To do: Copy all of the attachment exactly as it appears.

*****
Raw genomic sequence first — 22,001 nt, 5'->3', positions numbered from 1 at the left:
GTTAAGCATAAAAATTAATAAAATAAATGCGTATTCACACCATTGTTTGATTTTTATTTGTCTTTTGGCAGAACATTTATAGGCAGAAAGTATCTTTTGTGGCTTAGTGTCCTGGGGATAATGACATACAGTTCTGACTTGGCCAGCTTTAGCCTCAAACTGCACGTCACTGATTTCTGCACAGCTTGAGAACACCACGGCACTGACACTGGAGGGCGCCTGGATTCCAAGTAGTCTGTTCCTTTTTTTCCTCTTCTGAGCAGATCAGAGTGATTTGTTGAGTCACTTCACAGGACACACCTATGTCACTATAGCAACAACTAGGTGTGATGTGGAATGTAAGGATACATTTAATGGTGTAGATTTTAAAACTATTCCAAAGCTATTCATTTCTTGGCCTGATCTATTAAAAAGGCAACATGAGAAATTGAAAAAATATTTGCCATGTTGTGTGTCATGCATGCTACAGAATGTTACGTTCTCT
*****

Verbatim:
Raw genomic sequence first — 22,001 nt, 5'->3', positions numbered from 1 at the left:
GTTAAGCATAAAAATTAATAAAATAAATGCGTATTCACACCATTGTTTGATTTTTATTTGTCTTTTGGCAGAACATTTATAGGCAGAAAGTATCTTTTGTGGCTTAGTGTCCTGGGGATAATGACATACAGTTCTGACTTGGCCAGCTTTAGCCTCAAACTGCACGTCACTGATTTCTGCACAGCTTGAGAACACCACGGCACTGACACTGGAGGGCGCCTGGATTCCAAGTAGTCTGTTCCTTTTTTTCCTCTTCTGAGCAGATCAGAGTGATTTGTTGAGTCACTTCACAGGACACACCTATGTCACTATAGCAACAACTAGGTGTGATGTGGAATGTAAGGATACATTTAATGGTGTAGATTTTAAAACTATTCCAAAGCTATTCATTTCTTGGCCTGATCTATTAAAAAGGCAACATGAGAAATTGAAAAAATATTTGCCATGTTGTGTGTCATGCATGCTACAGAATGTTACGTTCTCT